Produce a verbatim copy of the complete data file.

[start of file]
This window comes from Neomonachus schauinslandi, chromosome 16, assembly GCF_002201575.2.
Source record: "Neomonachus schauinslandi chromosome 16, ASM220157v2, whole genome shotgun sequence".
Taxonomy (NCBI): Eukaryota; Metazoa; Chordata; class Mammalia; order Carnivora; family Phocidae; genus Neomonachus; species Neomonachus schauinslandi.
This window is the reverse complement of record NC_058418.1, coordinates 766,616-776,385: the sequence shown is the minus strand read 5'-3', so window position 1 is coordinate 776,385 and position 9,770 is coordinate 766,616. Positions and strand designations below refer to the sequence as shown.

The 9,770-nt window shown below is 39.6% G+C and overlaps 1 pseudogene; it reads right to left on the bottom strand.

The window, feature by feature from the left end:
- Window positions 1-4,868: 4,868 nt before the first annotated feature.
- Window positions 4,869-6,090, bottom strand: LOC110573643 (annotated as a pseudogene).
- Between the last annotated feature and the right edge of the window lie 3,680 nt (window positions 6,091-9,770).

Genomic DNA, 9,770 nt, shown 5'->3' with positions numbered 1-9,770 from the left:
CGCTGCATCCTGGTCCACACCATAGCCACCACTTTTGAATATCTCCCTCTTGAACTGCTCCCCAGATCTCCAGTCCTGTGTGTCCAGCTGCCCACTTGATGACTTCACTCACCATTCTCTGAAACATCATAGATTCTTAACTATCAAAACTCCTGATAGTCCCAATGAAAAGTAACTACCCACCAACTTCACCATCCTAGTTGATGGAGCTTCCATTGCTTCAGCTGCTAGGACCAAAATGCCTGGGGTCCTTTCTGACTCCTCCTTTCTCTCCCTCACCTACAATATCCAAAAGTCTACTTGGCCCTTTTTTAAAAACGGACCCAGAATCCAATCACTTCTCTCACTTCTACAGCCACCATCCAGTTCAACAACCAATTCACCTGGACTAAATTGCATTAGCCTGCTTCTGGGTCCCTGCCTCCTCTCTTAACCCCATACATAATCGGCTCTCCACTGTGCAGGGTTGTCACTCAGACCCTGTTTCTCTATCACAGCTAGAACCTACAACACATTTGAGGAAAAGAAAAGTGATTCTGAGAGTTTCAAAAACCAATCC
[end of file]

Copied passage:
This window comes from Neomonachus schauinslandi, chromosome 16, assembly GCF_002201575.2.
Source record: "Neomonachus schauinslandi chromosome 16, ASM220157v2, whole genome shotgun sequence".
Taxonomy (NCBI): Eukaryota; Metazoa; Chordata; class Mammalia; order Carnivora; family Phocidae; genus Neomonachus; species Neomonachus schauinslandi.
This window is the reverse complement of record NC_058418.1, coordinates 766,616-776,385: the sequence shown is the minus strand read 5'-3', so window position 1 is coordinate 776,385 and position 9,770 is coordinate 766,616. Positions and strand designations below refer to the sequence as shown.

The 9,770-nt window shown below is 39.6% G+C and overlaps 1 pseudogene; it reads right to left on the bottom strand.

The window, feature by feature from the left end:
- Window positions 1-4,868: 4,868 nt before the first annotated feature.
- Window positions 4,869-6,090, bottom strand: LOC110573643 (annotated as a pseudogene).
- Between the last annotated feature and the right edge of the window lie 3,680 nt (window positions 6,091-9,770).

Genomic DNA, 9,770 nt, shown 5'->3' with positions numbered 1-9,770 from the left:
CGCTGCATCCTGGTCCACACCATAGCCACCACTTTTGAATATCTCCCTCTTGAACTGCTCCCCAGATCTCCAGTCCTGTGTGTCCAGCTGCCCACTTGATGACTTCACTCACCATTCTCTGAAACATCATAGATTCTTAACTATCAAAACTCCTGATAGTCCCAATGAAAAGTAACTACCCACCAACTTCACCATCCTAGTTGATGGAGCTTCCATTGCTTCAGCTGCTAGGACCAAAATGCCTGGGGTCCTTTCTGACTCCTCCTTTCTCTCCCTCACCTACAATATCCAAAAGTCTACTTGGCCCTTTTTTAAAAACGGACCCAGAATCCAATCACTTCTCTCACTTCTACAGCCACCATCCAGTTCAACAACCAATTCACCTGGACTAAATTGCATTAGCCTGCTTCTGGGTCCCTGCCTCCTCTCTTAACCCCATACATAATCGGCTCTCCACTGTGCAGGGTTGTCACTCAGACCCTGTTTCTCTATCACAGCTAGAACCTACAACACATTTGAGGAAAAGAAAAGTGATTCTGAGAGTTTCAAAAACCAATCC